In the late 18th century Mary Delany (1700 – 1788) declared: ‘I’ve got a new madness! I am running wild for shells. The beauty of shells is as infinite as flowers’. Talented hands have created idiosyncratic and often exquisite antique shell decorations and shell collecting was a necessary pastime for this ornamental art. Nature was reinvented as floral arrangements, birds, butterflies and insects were made out of hundreds of carefully chosen shells.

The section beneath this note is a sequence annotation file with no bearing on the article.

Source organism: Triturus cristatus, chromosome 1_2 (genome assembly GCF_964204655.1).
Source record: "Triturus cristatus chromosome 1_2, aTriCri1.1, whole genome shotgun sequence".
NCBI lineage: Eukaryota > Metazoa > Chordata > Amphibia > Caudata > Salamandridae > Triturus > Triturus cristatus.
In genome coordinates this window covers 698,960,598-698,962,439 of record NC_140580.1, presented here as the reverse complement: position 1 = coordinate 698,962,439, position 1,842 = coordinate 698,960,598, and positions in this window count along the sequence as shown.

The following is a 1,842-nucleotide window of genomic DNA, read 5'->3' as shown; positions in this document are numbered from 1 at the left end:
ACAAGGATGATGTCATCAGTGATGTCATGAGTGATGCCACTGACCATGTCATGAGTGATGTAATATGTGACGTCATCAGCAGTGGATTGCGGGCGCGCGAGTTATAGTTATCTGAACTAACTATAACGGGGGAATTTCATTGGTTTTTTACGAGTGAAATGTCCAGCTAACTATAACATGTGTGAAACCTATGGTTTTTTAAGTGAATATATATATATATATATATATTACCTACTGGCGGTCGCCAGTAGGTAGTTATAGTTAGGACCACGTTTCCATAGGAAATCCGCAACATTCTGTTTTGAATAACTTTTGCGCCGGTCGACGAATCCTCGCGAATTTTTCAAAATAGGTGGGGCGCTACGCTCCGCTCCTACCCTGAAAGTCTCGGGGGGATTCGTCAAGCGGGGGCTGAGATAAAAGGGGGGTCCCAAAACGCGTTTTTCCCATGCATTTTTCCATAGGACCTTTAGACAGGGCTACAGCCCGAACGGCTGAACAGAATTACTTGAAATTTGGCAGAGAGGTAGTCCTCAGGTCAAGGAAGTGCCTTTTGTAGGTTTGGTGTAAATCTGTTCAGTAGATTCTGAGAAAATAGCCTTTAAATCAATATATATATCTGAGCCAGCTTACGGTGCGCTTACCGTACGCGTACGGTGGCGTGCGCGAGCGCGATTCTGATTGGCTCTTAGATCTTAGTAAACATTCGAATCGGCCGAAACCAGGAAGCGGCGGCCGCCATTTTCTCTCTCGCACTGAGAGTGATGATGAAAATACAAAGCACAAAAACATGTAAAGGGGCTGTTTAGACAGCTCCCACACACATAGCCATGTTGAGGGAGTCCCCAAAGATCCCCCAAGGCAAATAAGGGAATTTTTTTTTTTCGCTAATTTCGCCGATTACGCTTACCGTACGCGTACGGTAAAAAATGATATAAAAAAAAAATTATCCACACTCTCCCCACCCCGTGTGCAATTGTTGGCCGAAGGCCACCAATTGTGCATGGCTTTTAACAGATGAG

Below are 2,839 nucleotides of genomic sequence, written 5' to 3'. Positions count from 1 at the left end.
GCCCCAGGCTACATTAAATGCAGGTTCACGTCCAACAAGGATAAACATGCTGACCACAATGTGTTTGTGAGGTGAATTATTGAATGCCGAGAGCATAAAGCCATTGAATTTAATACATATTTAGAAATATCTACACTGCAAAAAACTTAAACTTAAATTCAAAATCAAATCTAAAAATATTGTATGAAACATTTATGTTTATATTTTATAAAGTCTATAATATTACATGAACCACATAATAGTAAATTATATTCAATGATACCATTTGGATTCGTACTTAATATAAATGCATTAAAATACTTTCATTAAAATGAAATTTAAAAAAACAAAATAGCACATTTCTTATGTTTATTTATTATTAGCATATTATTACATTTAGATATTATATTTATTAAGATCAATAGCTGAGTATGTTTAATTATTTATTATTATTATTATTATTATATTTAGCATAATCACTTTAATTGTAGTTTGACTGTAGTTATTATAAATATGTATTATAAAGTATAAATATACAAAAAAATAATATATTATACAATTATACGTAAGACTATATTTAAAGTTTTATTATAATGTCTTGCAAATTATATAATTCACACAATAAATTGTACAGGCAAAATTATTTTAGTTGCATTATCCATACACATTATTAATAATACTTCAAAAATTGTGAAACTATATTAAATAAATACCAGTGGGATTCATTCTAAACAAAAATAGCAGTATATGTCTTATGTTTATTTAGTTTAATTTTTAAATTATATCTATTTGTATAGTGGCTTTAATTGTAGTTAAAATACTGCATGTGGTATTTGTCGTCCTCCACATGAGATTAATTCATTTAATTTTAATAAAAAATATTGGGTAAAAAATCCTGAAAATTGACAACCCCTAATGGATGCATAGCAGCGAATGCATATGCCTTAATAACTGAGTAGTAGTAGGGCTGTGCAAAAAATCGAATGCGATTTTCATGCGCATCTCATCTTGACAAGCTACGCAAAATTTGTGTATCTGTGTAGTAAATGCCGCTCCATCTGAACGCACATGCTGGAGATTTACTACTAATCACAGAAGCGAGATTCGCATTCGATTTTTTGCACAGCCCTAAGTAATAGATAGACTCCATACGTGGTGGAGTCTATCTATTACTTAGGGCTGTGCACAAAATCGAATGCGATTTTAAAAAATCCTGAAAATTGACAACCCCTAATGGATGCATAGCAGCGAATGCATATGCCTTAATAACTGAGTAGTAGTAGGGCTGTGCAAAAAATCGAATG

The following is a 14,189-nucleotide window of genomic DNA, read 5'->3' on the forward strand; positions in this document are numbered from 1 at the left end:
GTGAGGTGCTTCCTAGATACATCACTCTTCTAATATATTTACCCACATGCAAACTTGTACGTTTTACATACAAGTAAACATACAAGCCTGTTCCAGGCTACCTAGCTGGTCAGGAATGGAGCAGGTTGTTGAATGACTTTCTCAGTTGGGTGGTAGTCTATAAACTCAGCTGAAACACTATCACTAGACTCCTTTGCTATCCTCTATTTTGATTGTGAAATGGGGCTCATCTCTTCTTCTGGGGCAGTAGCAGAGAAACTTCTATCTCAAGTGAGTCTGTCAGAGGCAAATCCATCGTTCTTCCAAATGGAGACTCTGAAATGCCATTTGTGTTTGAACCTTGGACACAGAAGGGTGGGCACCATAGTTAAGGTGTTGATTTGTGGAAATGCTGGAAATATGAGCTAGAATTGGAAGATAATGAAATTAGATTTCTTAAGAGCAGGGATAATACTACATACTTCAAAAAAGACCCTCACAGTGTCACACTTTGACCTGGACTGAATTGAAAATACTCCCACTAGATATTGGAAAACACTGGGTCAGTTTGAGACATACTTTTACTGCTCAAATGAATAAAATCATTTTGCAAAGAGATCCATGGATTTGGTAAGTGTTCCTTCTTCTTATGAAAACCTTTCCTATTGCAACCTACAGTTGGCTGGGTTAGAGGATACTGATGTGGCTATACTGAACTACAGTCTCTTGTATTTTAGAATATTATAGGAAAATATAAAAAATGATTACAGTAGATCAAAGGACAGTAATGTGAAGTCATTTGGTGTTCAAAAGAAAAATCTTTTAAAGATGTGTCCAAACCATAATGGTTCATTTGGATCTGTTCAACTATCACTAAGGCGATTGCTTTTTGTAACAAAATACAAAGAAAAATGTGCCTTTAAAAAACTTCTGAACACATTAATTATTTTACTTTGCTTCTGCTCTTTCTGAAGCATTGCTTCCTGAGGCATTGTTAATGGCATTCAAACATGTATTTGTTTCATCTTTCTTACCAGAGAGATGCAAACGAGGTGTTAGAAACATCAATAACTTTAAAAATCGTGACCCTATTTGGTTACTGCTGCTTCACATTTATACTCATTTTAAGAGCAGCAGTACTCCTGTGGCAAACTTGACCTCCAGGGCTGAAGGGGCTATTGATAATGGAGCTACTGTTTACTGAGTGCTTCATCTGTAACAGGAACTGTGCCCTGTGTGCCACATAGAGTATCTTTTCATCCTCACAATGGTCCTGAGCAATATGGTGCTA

Mary Delany was an artist, intellectual and respected member of the social and cultural elite in England in the 18th century. Politicians, explorers, botanists and musicians frequented her drawing room and she became a close friend of George III and Queen Charlotte. She also befriended the Duchess of Portland, a patroness of natural history and a well-known conchologist with a large and important collection of shells. Through her, Mrs Delany discovered the aesthetic delight of shells and started to create shellwork in original and intricate designs. However, although her later paper floral mosaics and collages are now in the British Museum collections all of her shellwork has been lost. All that remains are written descriptions.